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In my 25+ years as a sales coach and management consultant, I have had the opportunity to work with some incredibly talented and driven salespeople – the kind who make an immediate and lasting bottom-line difference in any company. Unfortunately, I’ve also seen many more who didn’t have the skills, drive, passion, or DNA to become great at sales.

I think of that second group from time to time. That’s because they aren’t just wasting their own years; they are costing their employers millions of dollars over the course of their careers, under-selling (or completely destroying) accounts and territories by not being persuasive enough, not servicing accounts, and not making the most of each opportunity.

Business owners, sales managers, and executives realize the weight that falls on them to make great hiring decisions. They tell me again and again that those are the dilemmas that keep them up at night, the ones they have to get right if they’re going to grow in an unpredictable economy.

Why is it, then, that they don’t use the most important tools available to them?

I’m talking about validated sales hiring assessments, which have decades of research behind them and can help you identify the best – and worst – candidates for a sales opening.

They are quick to administer, require no waiting (reports are generated instantly) and can save you from making a bad decision that could cripple your department or organization. So why isn’t every employer taking advantage of them?

I’m convinced that much of it has to do with old habits. A lot of sales managers haven’t used assessments in the past, so they are reluctant to start now. That’s not a good enough reason, though, especially when a good validated sales hiring assessment can tell you three important details:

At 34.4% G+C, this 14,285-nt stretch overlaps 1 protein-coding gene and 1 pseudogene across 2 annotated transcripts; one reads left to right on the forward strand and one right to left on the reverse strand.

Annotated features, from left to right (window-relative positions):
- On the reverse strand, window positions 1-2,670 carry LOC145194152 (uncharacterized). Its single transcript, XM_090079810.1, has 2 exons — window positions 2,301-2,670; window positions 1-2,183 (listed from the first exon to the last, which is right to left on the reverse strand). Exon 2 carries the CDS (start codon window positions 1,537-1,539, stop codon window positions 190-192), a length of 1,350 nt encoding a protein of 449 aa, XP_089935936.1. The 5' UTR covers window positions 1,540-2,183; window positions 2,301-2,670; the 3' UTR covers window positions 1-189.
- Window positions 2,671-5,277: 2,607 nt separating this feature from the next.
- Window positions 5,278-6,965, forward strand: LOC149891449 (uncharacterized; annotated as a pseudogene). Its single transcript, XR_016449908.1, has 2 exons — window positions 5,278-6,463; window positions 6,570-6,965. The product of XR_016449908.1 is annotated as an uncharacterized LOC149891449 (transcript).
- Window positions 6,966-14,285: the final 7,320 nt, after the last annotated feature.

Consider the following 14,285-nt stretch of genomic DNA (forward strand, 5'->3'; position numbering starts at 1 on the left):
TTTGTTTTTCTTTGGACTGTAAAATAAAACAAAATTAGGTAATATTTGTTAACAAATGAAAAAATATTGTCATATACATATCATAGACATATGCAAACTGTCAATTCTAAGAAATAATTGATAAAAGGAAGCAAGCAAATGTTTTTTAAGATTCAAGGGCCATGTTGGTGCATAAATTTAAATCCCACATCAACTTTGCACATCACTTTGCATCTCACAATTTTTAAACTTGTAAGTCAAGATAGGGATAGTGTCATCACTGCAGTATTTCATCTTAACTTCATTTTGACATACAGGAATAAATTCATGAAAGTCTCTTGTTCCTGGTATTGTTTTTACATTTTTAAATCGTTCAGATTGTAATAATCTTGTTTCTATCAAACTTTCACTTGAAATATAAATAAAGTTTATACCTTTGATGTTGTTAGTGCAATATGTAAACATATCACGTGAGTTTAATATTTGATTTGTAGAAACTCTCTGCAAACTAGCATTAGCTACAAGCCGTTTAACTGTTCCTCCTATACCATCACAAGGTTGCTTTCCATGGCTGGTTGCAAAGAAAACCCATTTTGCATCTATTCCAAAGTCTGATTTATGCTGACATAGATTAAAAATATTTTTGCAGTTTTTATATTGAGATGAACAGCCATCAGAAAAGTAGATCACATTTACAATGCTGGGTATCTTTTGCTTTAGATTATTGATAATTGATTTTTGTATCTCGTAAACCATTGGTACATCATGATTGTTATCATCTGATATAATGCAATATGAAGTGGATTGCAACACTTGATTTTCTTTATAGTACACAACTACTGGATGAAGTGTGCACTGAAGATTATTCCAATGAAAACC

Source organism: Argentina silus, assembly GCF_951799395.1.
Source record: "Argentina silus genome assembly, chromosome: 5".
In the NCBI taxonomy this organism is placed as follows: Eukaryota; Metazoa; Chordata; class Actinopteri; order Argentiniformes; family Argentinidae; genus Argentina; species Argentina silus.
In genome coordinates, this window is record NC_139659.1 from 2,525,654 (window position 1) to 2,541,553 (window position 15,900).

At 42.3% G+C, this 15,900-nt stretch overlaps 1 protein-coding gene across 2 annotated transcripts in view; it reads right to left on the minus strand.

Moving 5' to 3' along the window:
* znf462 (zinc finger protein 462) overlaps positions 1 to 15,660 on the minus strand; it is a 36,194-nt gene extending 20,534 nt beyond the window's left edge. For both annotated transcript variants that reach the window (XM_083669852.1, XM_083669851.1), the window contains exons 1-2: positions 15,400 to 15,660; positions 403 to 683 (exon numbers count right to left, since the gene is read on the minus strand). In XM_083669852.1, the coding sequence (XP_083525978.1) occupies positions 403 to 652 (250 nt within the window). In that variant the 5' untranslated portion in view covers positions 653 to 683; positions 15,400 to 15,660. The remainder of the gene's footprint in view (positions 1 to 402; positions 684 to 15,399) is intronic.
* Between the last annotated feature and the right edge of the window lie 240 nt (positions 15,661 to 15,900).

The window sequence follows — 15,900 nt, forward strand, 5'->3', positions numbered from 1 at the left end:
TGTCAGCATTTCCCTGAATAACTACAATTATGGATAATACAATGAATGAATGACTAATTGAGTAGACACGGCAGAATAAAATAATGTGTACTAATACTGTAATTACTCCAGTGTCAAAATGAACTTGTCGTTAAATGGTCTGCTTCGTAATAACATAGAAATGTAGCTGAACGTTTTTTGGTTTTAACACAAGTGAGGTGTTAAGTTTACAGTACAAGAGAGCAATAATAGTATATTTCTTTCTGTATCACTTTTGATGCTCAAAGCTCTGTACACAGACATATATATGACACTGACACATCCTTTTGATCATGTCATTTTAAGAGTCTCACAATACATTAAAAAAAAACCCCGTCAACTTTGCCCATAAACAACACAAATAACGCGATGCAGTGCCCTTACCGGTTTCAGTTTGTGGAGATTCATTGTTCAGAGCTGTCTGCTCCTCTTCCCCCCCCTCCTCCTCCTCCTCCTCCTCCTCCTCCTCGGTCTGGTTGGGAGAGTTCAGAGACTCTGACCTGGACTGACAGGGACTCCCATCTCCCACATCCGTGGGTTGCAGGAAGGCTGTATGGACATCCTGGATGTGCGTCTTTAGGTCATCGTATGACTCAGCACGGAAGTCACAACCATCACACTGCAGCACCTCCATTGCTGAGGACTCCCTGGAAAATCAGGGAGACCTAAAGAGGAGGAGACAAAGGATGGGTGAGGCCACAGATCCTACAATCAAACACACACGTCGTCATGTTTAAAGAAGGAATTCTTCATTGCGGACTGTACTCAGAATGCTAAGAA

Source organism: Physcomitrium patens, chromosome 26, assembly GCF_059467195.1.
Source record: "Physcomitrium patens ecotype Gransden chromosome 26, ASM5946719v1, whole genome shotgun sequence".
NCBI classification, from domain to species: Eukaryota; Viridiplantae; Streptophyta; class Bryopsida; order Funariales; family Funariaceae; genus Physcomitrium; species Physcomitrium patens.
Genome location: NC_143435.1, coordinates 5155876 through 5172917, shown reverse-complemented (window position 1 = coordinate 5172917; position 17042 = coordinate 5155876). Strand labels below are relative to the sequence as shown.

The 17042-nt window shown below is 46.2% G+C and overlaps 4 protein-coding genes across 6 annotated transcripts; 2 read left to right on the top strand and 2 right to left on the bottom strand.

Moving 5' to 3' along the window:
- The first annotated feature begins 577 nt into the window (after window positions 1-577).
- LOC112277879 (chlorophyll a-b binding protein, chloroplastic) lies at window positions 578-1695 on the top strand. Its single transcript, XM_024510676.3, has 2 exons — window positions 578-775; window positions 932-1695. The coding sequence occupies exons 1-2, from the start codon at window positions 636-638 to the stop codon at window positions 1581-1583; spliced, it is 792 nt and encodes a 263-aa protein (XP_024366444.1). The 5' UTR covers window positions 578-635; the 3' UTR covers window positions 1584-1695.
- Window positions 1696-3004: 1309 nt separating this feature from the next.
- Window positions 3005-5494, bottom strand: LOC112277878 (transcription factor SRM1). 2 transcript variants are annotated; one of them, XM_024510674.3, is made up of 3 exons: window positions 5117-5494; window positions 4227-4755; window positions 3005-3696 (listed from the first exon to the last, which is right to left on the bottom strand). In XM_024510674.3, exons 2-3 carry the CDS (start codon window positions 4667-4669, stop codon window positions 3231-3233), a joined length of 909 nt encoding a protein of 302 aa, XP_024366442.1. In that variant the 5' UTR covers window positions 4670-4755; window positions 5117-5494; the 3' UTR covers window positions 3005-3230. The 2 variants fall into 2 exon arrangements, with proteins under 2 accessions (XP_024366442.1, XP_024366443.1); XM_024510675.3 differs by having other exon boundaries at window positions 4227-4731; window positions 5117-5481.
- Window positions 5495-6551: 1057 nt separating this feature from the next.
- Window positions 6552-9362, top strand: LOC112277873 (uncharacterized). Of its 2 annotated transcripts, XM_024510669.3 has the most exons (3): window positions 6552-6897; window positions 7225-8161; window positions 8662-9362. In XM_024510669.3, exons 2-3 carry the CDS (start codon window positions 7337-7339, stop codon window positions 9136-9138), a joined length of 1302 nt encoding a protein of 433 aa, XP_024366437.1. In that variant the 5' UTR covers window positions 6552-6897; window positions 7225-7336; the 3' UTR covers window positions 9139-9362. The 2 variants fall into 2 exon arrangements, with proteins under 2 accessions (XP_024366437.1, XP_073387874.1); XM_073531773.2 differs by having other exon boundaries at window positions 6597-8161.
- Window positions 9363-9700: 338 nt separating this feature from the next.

1) Whether the candidate has good sales DNA.
Given  the  amount  of  money  that’s  ultimately  involved  in training, benefits, and commissions, it makes sense to get the most information you can about every new hire. Fortunately, the traits of successful salespeople have been benchmarked, and can be identified with a high degree of reliability. In other words, a certified assessment can tell you whether your candidate has the right DNA to be a star salesperson, so you can make the right decision.

2) How the candidate sells.
It isn’t enough to simply know whether your candidate is driven to open new accounts, or whether they have the social skills needed to exceed their quota. By looking at their behavior assessment, you can also use a verified report to determine whether the way they are going to sell will be a good fit for your opening, and your organization.

3) Why the candidate sells.
As important as abilities and traits are, we all know that it’s motivation and internal drive that separate sales superstars from the pack. By scientifically assessing for motivational factors, you can learn whether (or if) your candidate is driven to sell by a desire for more money, increased prestige and personal power, to gain more knowledge, or for other reasons. These details make all the difference when it comes to finding the right person, and the right fit.

It’s not hard to see how having this kind of detailed information about the salesperson before you hire them could help your company grow, and reduce turnover and hiring costs, in a very short period of time. The insight that business owners, executives, and sales managers need is out there, and it’s easy to gain access to. It’s up to you, though, to start taking advantage of it.

About the Author:
Carl Henry is a sales educator, keynote speaker and corporate consultant. He is the author of Hiring Top Talent for Sales and Customer Service and has helped hundreds of clients to recognize superstar salespeople. He can be reached at 704-847-7390 or chenry@carlhenry.com.

Disclaimer: The views and opinions expressed in this article are strictly those of the author. CPSA does not endorse any of the companies, products and services mentioned within this article.


Recommended Reading:
Is There Any Value in Your Value Proposition?
Creating Stronger Value Propositions
"Me Too," Is Not A Value Proposition!

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